The segregation of prisoners at Mauthausen

Sarah McPhee

WHO WERE THE PRISONERS OF MAUTHAUSEN CONCENTRATION CAMP?

- Around 190,000 people from over 40 countries were imprisoned at Mauthausen-Gusen in Austria

- At least 90,000 died between 1938 and 1945

- German and Austrian men were the first prisoners before WWII broke out, while thousands from German-occupied countries including Hungarian and Polish Jews, non-Jewish Poles, Soviet and Yugoslav civilians, Italians and Czechs came during the war

WHAT DID THE DIFFERENT SYMBOLS ON THEIR CLOTHING MEAN?

- Prisoners were categorised by triangles in different colours and letters, according to the reason they had been sent to the camp, determining their chance of survival and position in camp hierarchy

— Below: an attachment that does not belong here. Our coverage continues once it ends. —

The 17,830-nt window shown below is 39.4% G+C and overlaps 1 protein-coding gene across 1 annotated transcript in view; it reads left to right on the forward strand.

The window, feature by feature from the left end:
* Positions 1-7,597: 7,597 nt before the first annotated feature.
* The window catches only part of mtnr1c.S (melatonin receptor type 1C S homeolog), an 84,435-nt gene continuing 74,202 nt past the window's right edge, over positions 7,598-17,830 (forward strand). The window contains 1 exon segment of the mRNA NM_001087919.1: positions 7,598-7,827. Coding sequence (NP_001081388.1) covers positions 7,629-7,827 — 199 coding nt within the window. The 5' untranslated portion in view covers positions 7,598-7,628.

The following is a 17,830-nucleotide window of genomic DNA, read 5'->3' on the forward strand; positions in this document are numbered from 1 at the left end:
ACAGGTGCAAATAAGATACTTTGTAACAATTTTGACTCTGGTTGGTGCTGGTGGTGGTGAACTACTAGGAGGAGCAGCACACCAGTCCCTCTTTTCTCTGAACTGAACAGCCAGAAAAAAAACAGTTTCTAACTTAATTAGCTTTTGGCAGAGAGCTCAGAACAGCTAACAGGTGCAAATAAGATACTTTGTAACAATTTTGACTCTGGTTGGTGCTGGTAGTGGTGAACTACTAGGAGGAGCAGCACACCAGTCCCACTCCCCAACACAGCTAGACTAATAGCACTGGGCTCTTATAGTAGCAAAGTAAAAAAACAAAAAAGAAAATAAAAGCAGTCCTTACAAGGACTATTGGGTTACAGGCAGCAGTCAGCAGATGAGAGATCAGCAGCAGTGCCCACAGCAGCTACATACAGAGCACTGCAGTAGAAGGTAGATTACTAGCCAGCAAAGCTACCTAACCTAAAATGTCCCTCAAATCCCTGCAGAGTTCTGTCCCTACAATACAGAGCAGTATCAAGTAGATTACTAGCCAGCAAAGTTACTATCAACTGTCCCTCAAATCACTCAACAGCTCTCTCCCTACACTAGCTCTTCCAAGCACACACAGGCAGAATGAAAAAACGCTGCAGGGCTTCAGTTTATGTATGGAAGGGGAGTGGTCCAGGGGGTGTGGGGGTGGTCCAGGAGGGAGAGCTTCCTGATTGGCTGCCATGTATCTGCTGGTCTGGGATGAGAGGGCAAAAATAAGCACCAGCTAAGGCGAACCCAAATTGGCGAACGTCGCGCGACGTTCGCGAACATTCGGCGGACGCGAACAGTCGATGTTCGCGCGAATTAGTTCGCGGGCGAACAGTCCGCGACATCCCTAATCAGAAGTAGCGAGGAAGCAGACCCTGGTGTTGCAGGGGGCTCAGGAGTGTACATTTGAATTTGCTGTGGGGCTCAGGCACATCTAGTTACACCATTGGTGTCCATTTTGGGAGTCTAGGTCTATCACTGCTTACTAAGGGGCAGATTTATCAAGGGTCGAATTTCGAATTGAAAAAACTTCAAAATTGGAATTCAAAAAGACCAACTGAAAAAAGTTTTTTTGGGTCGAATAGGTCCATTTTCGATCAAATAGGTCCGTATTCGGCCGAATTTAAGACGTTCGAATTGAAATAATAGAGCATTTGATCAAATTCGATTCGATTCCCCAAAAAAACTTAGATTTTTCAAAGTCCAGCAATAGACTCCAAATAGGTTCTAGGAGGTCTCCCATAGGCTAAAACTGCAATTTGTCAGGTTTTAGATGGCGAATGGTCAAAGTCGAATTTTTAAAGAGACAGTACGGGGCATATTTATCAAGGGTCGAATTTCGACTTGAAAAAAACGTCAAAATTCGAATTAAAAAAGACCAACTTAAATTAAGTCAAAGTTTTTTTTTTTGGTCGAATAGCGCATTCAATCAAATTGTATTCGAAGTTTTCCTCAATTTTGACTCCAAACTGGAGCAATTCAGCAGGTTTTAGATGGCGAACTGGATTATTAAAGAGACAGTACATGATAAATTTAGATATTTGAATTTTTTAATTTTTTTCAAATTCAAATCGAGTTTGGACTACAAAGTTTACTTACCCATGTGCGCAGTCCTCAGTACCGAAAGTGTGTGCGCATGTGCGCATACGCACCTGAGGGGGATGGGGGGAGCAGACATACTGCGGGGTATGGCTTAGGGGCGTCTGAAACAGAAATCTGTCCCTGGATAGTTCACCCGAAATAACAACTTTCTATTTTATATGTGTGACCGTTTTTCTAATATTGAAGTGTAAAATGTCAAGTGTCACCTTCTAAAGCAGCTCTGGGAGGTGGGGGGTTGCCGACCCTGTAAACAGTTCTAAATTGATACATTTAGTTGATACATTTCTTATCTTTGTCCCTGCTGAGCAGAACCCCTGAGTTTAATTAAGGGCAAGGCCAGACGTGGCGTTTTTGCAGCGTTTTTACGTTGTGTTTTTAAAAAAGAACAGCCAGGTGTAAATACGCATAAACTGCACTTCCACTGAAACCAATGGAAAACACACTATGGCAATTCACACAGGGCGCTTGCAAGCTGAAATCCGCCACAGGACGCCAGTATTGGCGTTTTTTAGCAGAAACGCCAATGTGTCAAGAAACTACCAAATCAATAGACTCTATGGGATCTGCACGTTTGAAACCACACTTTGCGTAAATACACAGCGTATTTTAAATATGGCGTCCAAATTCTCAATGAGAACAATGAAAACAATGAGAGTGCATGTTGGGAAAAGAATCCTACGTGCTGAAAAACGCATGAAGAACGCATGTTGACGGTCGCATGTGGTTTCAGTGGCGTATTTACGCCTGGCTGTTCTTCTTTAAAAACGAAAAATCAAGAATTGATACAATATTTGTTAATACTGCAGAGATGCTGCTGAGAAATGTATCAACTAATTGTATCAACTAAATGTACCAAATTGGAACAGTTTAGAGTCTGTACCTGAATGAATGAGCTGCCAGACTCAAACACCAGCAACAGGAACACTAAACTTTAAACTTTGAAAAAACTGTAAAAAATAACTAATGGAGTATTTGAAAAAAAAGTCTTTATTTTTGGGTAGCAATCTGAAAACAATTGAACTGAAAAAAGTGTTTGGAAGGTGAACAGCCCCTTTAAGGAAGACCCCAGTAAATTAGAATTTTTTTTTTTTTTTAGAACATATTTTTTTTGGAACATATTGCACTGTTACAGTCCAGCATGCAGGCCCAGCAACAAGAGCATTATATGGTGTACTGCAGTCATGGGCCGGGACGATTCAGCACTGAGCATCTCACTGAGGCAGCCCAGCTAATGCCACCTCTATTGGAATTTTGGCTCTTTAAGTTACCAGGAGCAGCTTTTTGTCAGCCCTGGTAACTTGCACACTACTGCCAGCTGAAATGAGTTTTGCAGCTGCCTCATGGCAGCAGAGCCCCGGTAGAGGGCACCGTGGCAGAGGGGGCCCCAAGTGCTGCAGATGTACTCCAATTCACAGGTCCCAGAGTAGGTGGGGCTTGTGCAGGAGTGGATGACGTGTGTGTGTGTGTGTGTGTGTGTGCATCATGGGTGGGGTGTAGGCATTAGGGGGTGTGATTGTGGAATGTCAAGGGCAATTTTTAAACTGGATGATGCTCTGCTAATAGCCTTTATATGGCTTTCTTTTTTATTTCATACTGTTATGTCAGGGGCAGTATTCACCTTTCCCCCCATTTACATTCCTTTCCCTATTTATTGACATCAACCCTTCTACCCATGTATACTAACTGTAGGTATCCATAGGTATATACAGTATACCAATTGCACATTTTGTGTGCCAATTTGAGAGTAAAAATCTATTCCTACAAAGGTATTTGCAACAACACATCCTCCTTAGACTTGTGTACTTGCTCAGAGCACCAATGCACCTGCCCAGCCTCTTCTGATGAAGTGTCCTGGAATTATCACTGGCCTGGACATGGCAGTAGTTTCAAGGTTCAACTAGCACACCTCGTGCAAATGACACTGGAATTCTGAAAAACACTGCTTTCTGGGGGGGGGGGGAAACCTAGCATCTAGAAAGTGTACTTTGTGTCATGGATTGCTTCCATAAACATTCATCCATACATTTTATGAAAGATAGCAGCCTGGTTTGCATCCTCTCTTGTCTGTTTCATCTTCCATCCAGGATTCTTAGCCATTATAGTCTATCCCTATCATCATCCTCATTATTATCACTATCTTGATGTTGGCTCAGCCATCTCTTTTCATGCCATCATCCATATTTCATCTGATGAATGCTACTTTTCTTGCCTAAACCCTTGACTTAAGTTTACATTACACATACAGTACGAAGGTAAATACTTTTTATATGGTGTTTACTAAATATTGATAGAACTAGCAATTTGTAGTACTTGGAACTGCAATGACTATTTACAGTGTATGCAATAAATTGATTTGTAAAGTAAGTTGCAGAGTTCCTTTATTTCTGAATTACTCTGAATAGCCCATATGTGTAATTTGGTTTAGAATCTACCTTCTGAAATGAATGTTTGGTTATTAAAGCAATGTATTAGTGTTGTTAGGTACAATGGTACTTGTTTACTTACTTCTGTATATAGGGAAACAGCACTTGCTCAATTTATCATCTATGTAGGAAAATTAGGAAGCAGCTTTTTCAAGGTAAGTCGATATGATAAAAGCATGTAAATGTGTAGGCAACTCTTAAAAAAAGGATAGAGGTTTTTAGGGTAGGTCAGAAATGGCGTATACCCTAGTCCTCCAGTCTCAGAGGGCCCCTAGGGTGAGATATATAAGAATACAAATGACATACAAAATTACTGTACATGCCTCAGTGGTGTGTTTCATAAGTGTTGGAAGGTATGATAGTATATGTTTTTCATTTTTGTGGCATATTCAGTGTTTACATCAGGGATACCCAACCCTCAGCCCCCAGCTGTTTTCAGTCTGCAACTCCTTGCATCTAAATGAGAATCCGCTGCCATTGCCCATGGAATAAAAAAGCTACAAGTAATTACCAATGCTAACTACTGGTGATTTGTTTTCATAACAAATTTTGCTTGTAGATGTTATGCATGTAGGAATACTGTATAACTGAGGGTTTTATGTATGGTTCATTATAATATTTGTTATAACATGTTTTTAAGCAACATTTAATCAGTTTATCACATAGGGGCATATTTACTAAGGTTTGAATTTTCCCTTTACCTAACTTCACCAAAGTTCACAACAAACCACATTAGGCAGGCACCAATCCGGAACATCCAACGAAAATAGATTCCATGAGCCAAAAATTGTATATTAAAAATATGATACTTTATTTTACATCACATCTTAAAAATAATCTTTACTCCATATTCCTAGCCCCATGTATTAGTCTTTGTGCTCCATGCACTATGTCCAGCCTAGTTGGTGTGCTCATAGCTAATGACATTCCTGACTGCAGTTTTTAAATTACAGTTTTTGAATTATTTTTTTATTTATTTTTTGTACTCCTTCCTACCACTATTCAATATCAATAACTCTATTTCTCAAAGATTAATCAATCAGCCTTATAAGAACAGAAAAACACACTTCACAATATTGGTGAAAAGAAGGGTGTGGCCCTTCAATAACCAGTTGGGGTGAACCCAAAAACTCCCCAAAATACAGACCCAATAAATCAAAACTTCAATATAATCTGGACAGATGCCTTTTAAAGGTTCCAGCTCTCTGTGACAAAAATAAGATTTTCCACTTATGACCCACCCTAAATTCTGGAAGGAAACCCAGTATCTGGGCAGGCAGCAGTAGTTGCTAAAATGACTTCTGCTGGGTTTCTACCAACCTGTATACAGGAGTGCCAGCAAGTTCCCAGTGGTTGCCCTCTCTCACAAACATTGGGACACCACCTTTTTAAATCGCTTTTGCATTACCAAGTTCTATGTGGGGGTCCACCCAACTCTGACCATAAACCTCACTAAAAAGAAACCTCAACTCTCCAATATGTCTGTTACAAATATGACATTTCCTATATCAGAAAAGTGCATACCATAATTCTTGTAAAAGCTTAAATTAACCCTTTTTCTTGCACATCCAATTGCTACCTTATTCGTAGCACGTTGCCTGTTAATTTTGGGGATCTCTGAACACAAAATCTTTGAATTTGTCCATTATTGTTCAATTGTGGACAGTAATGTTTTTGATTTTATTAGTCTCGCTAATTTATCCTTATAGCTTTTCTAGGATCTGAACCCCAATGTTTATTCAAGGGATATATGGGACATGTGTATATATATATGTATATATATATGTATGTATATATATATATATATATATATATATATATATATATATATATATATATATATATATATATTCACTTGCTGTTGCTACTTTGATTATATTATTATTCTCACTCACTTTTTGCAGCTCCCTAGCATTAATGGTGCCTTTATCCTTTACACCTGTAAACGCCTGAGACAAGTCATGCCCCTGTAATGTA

- Categories included Jews, criminals, antisocials, political opponents, emigrants, gypsies and homosexuals

- Homosexuals were typically at the bottom of the prisoner hierarchy next to Jews

WHY WERE HOMOSEXUALS SEGREGATED?

- Around 10,000-15,000 gay men were sent to Nazi concentration camps, and an estimated 60 per cent killed

- Around 250 homosexuals were interned in Mauthausen, 80 of whom died in the camp

- Male homosexuals were regarded as a threat to the Nazi crusade and developing the superior Aryan race

(Source: Mauthausen Memorial; Homosexuals in Austria: Nazi persecution and the long struggle for rehabilitation by Kurt Krickler, Homosexual Initiative Vienna)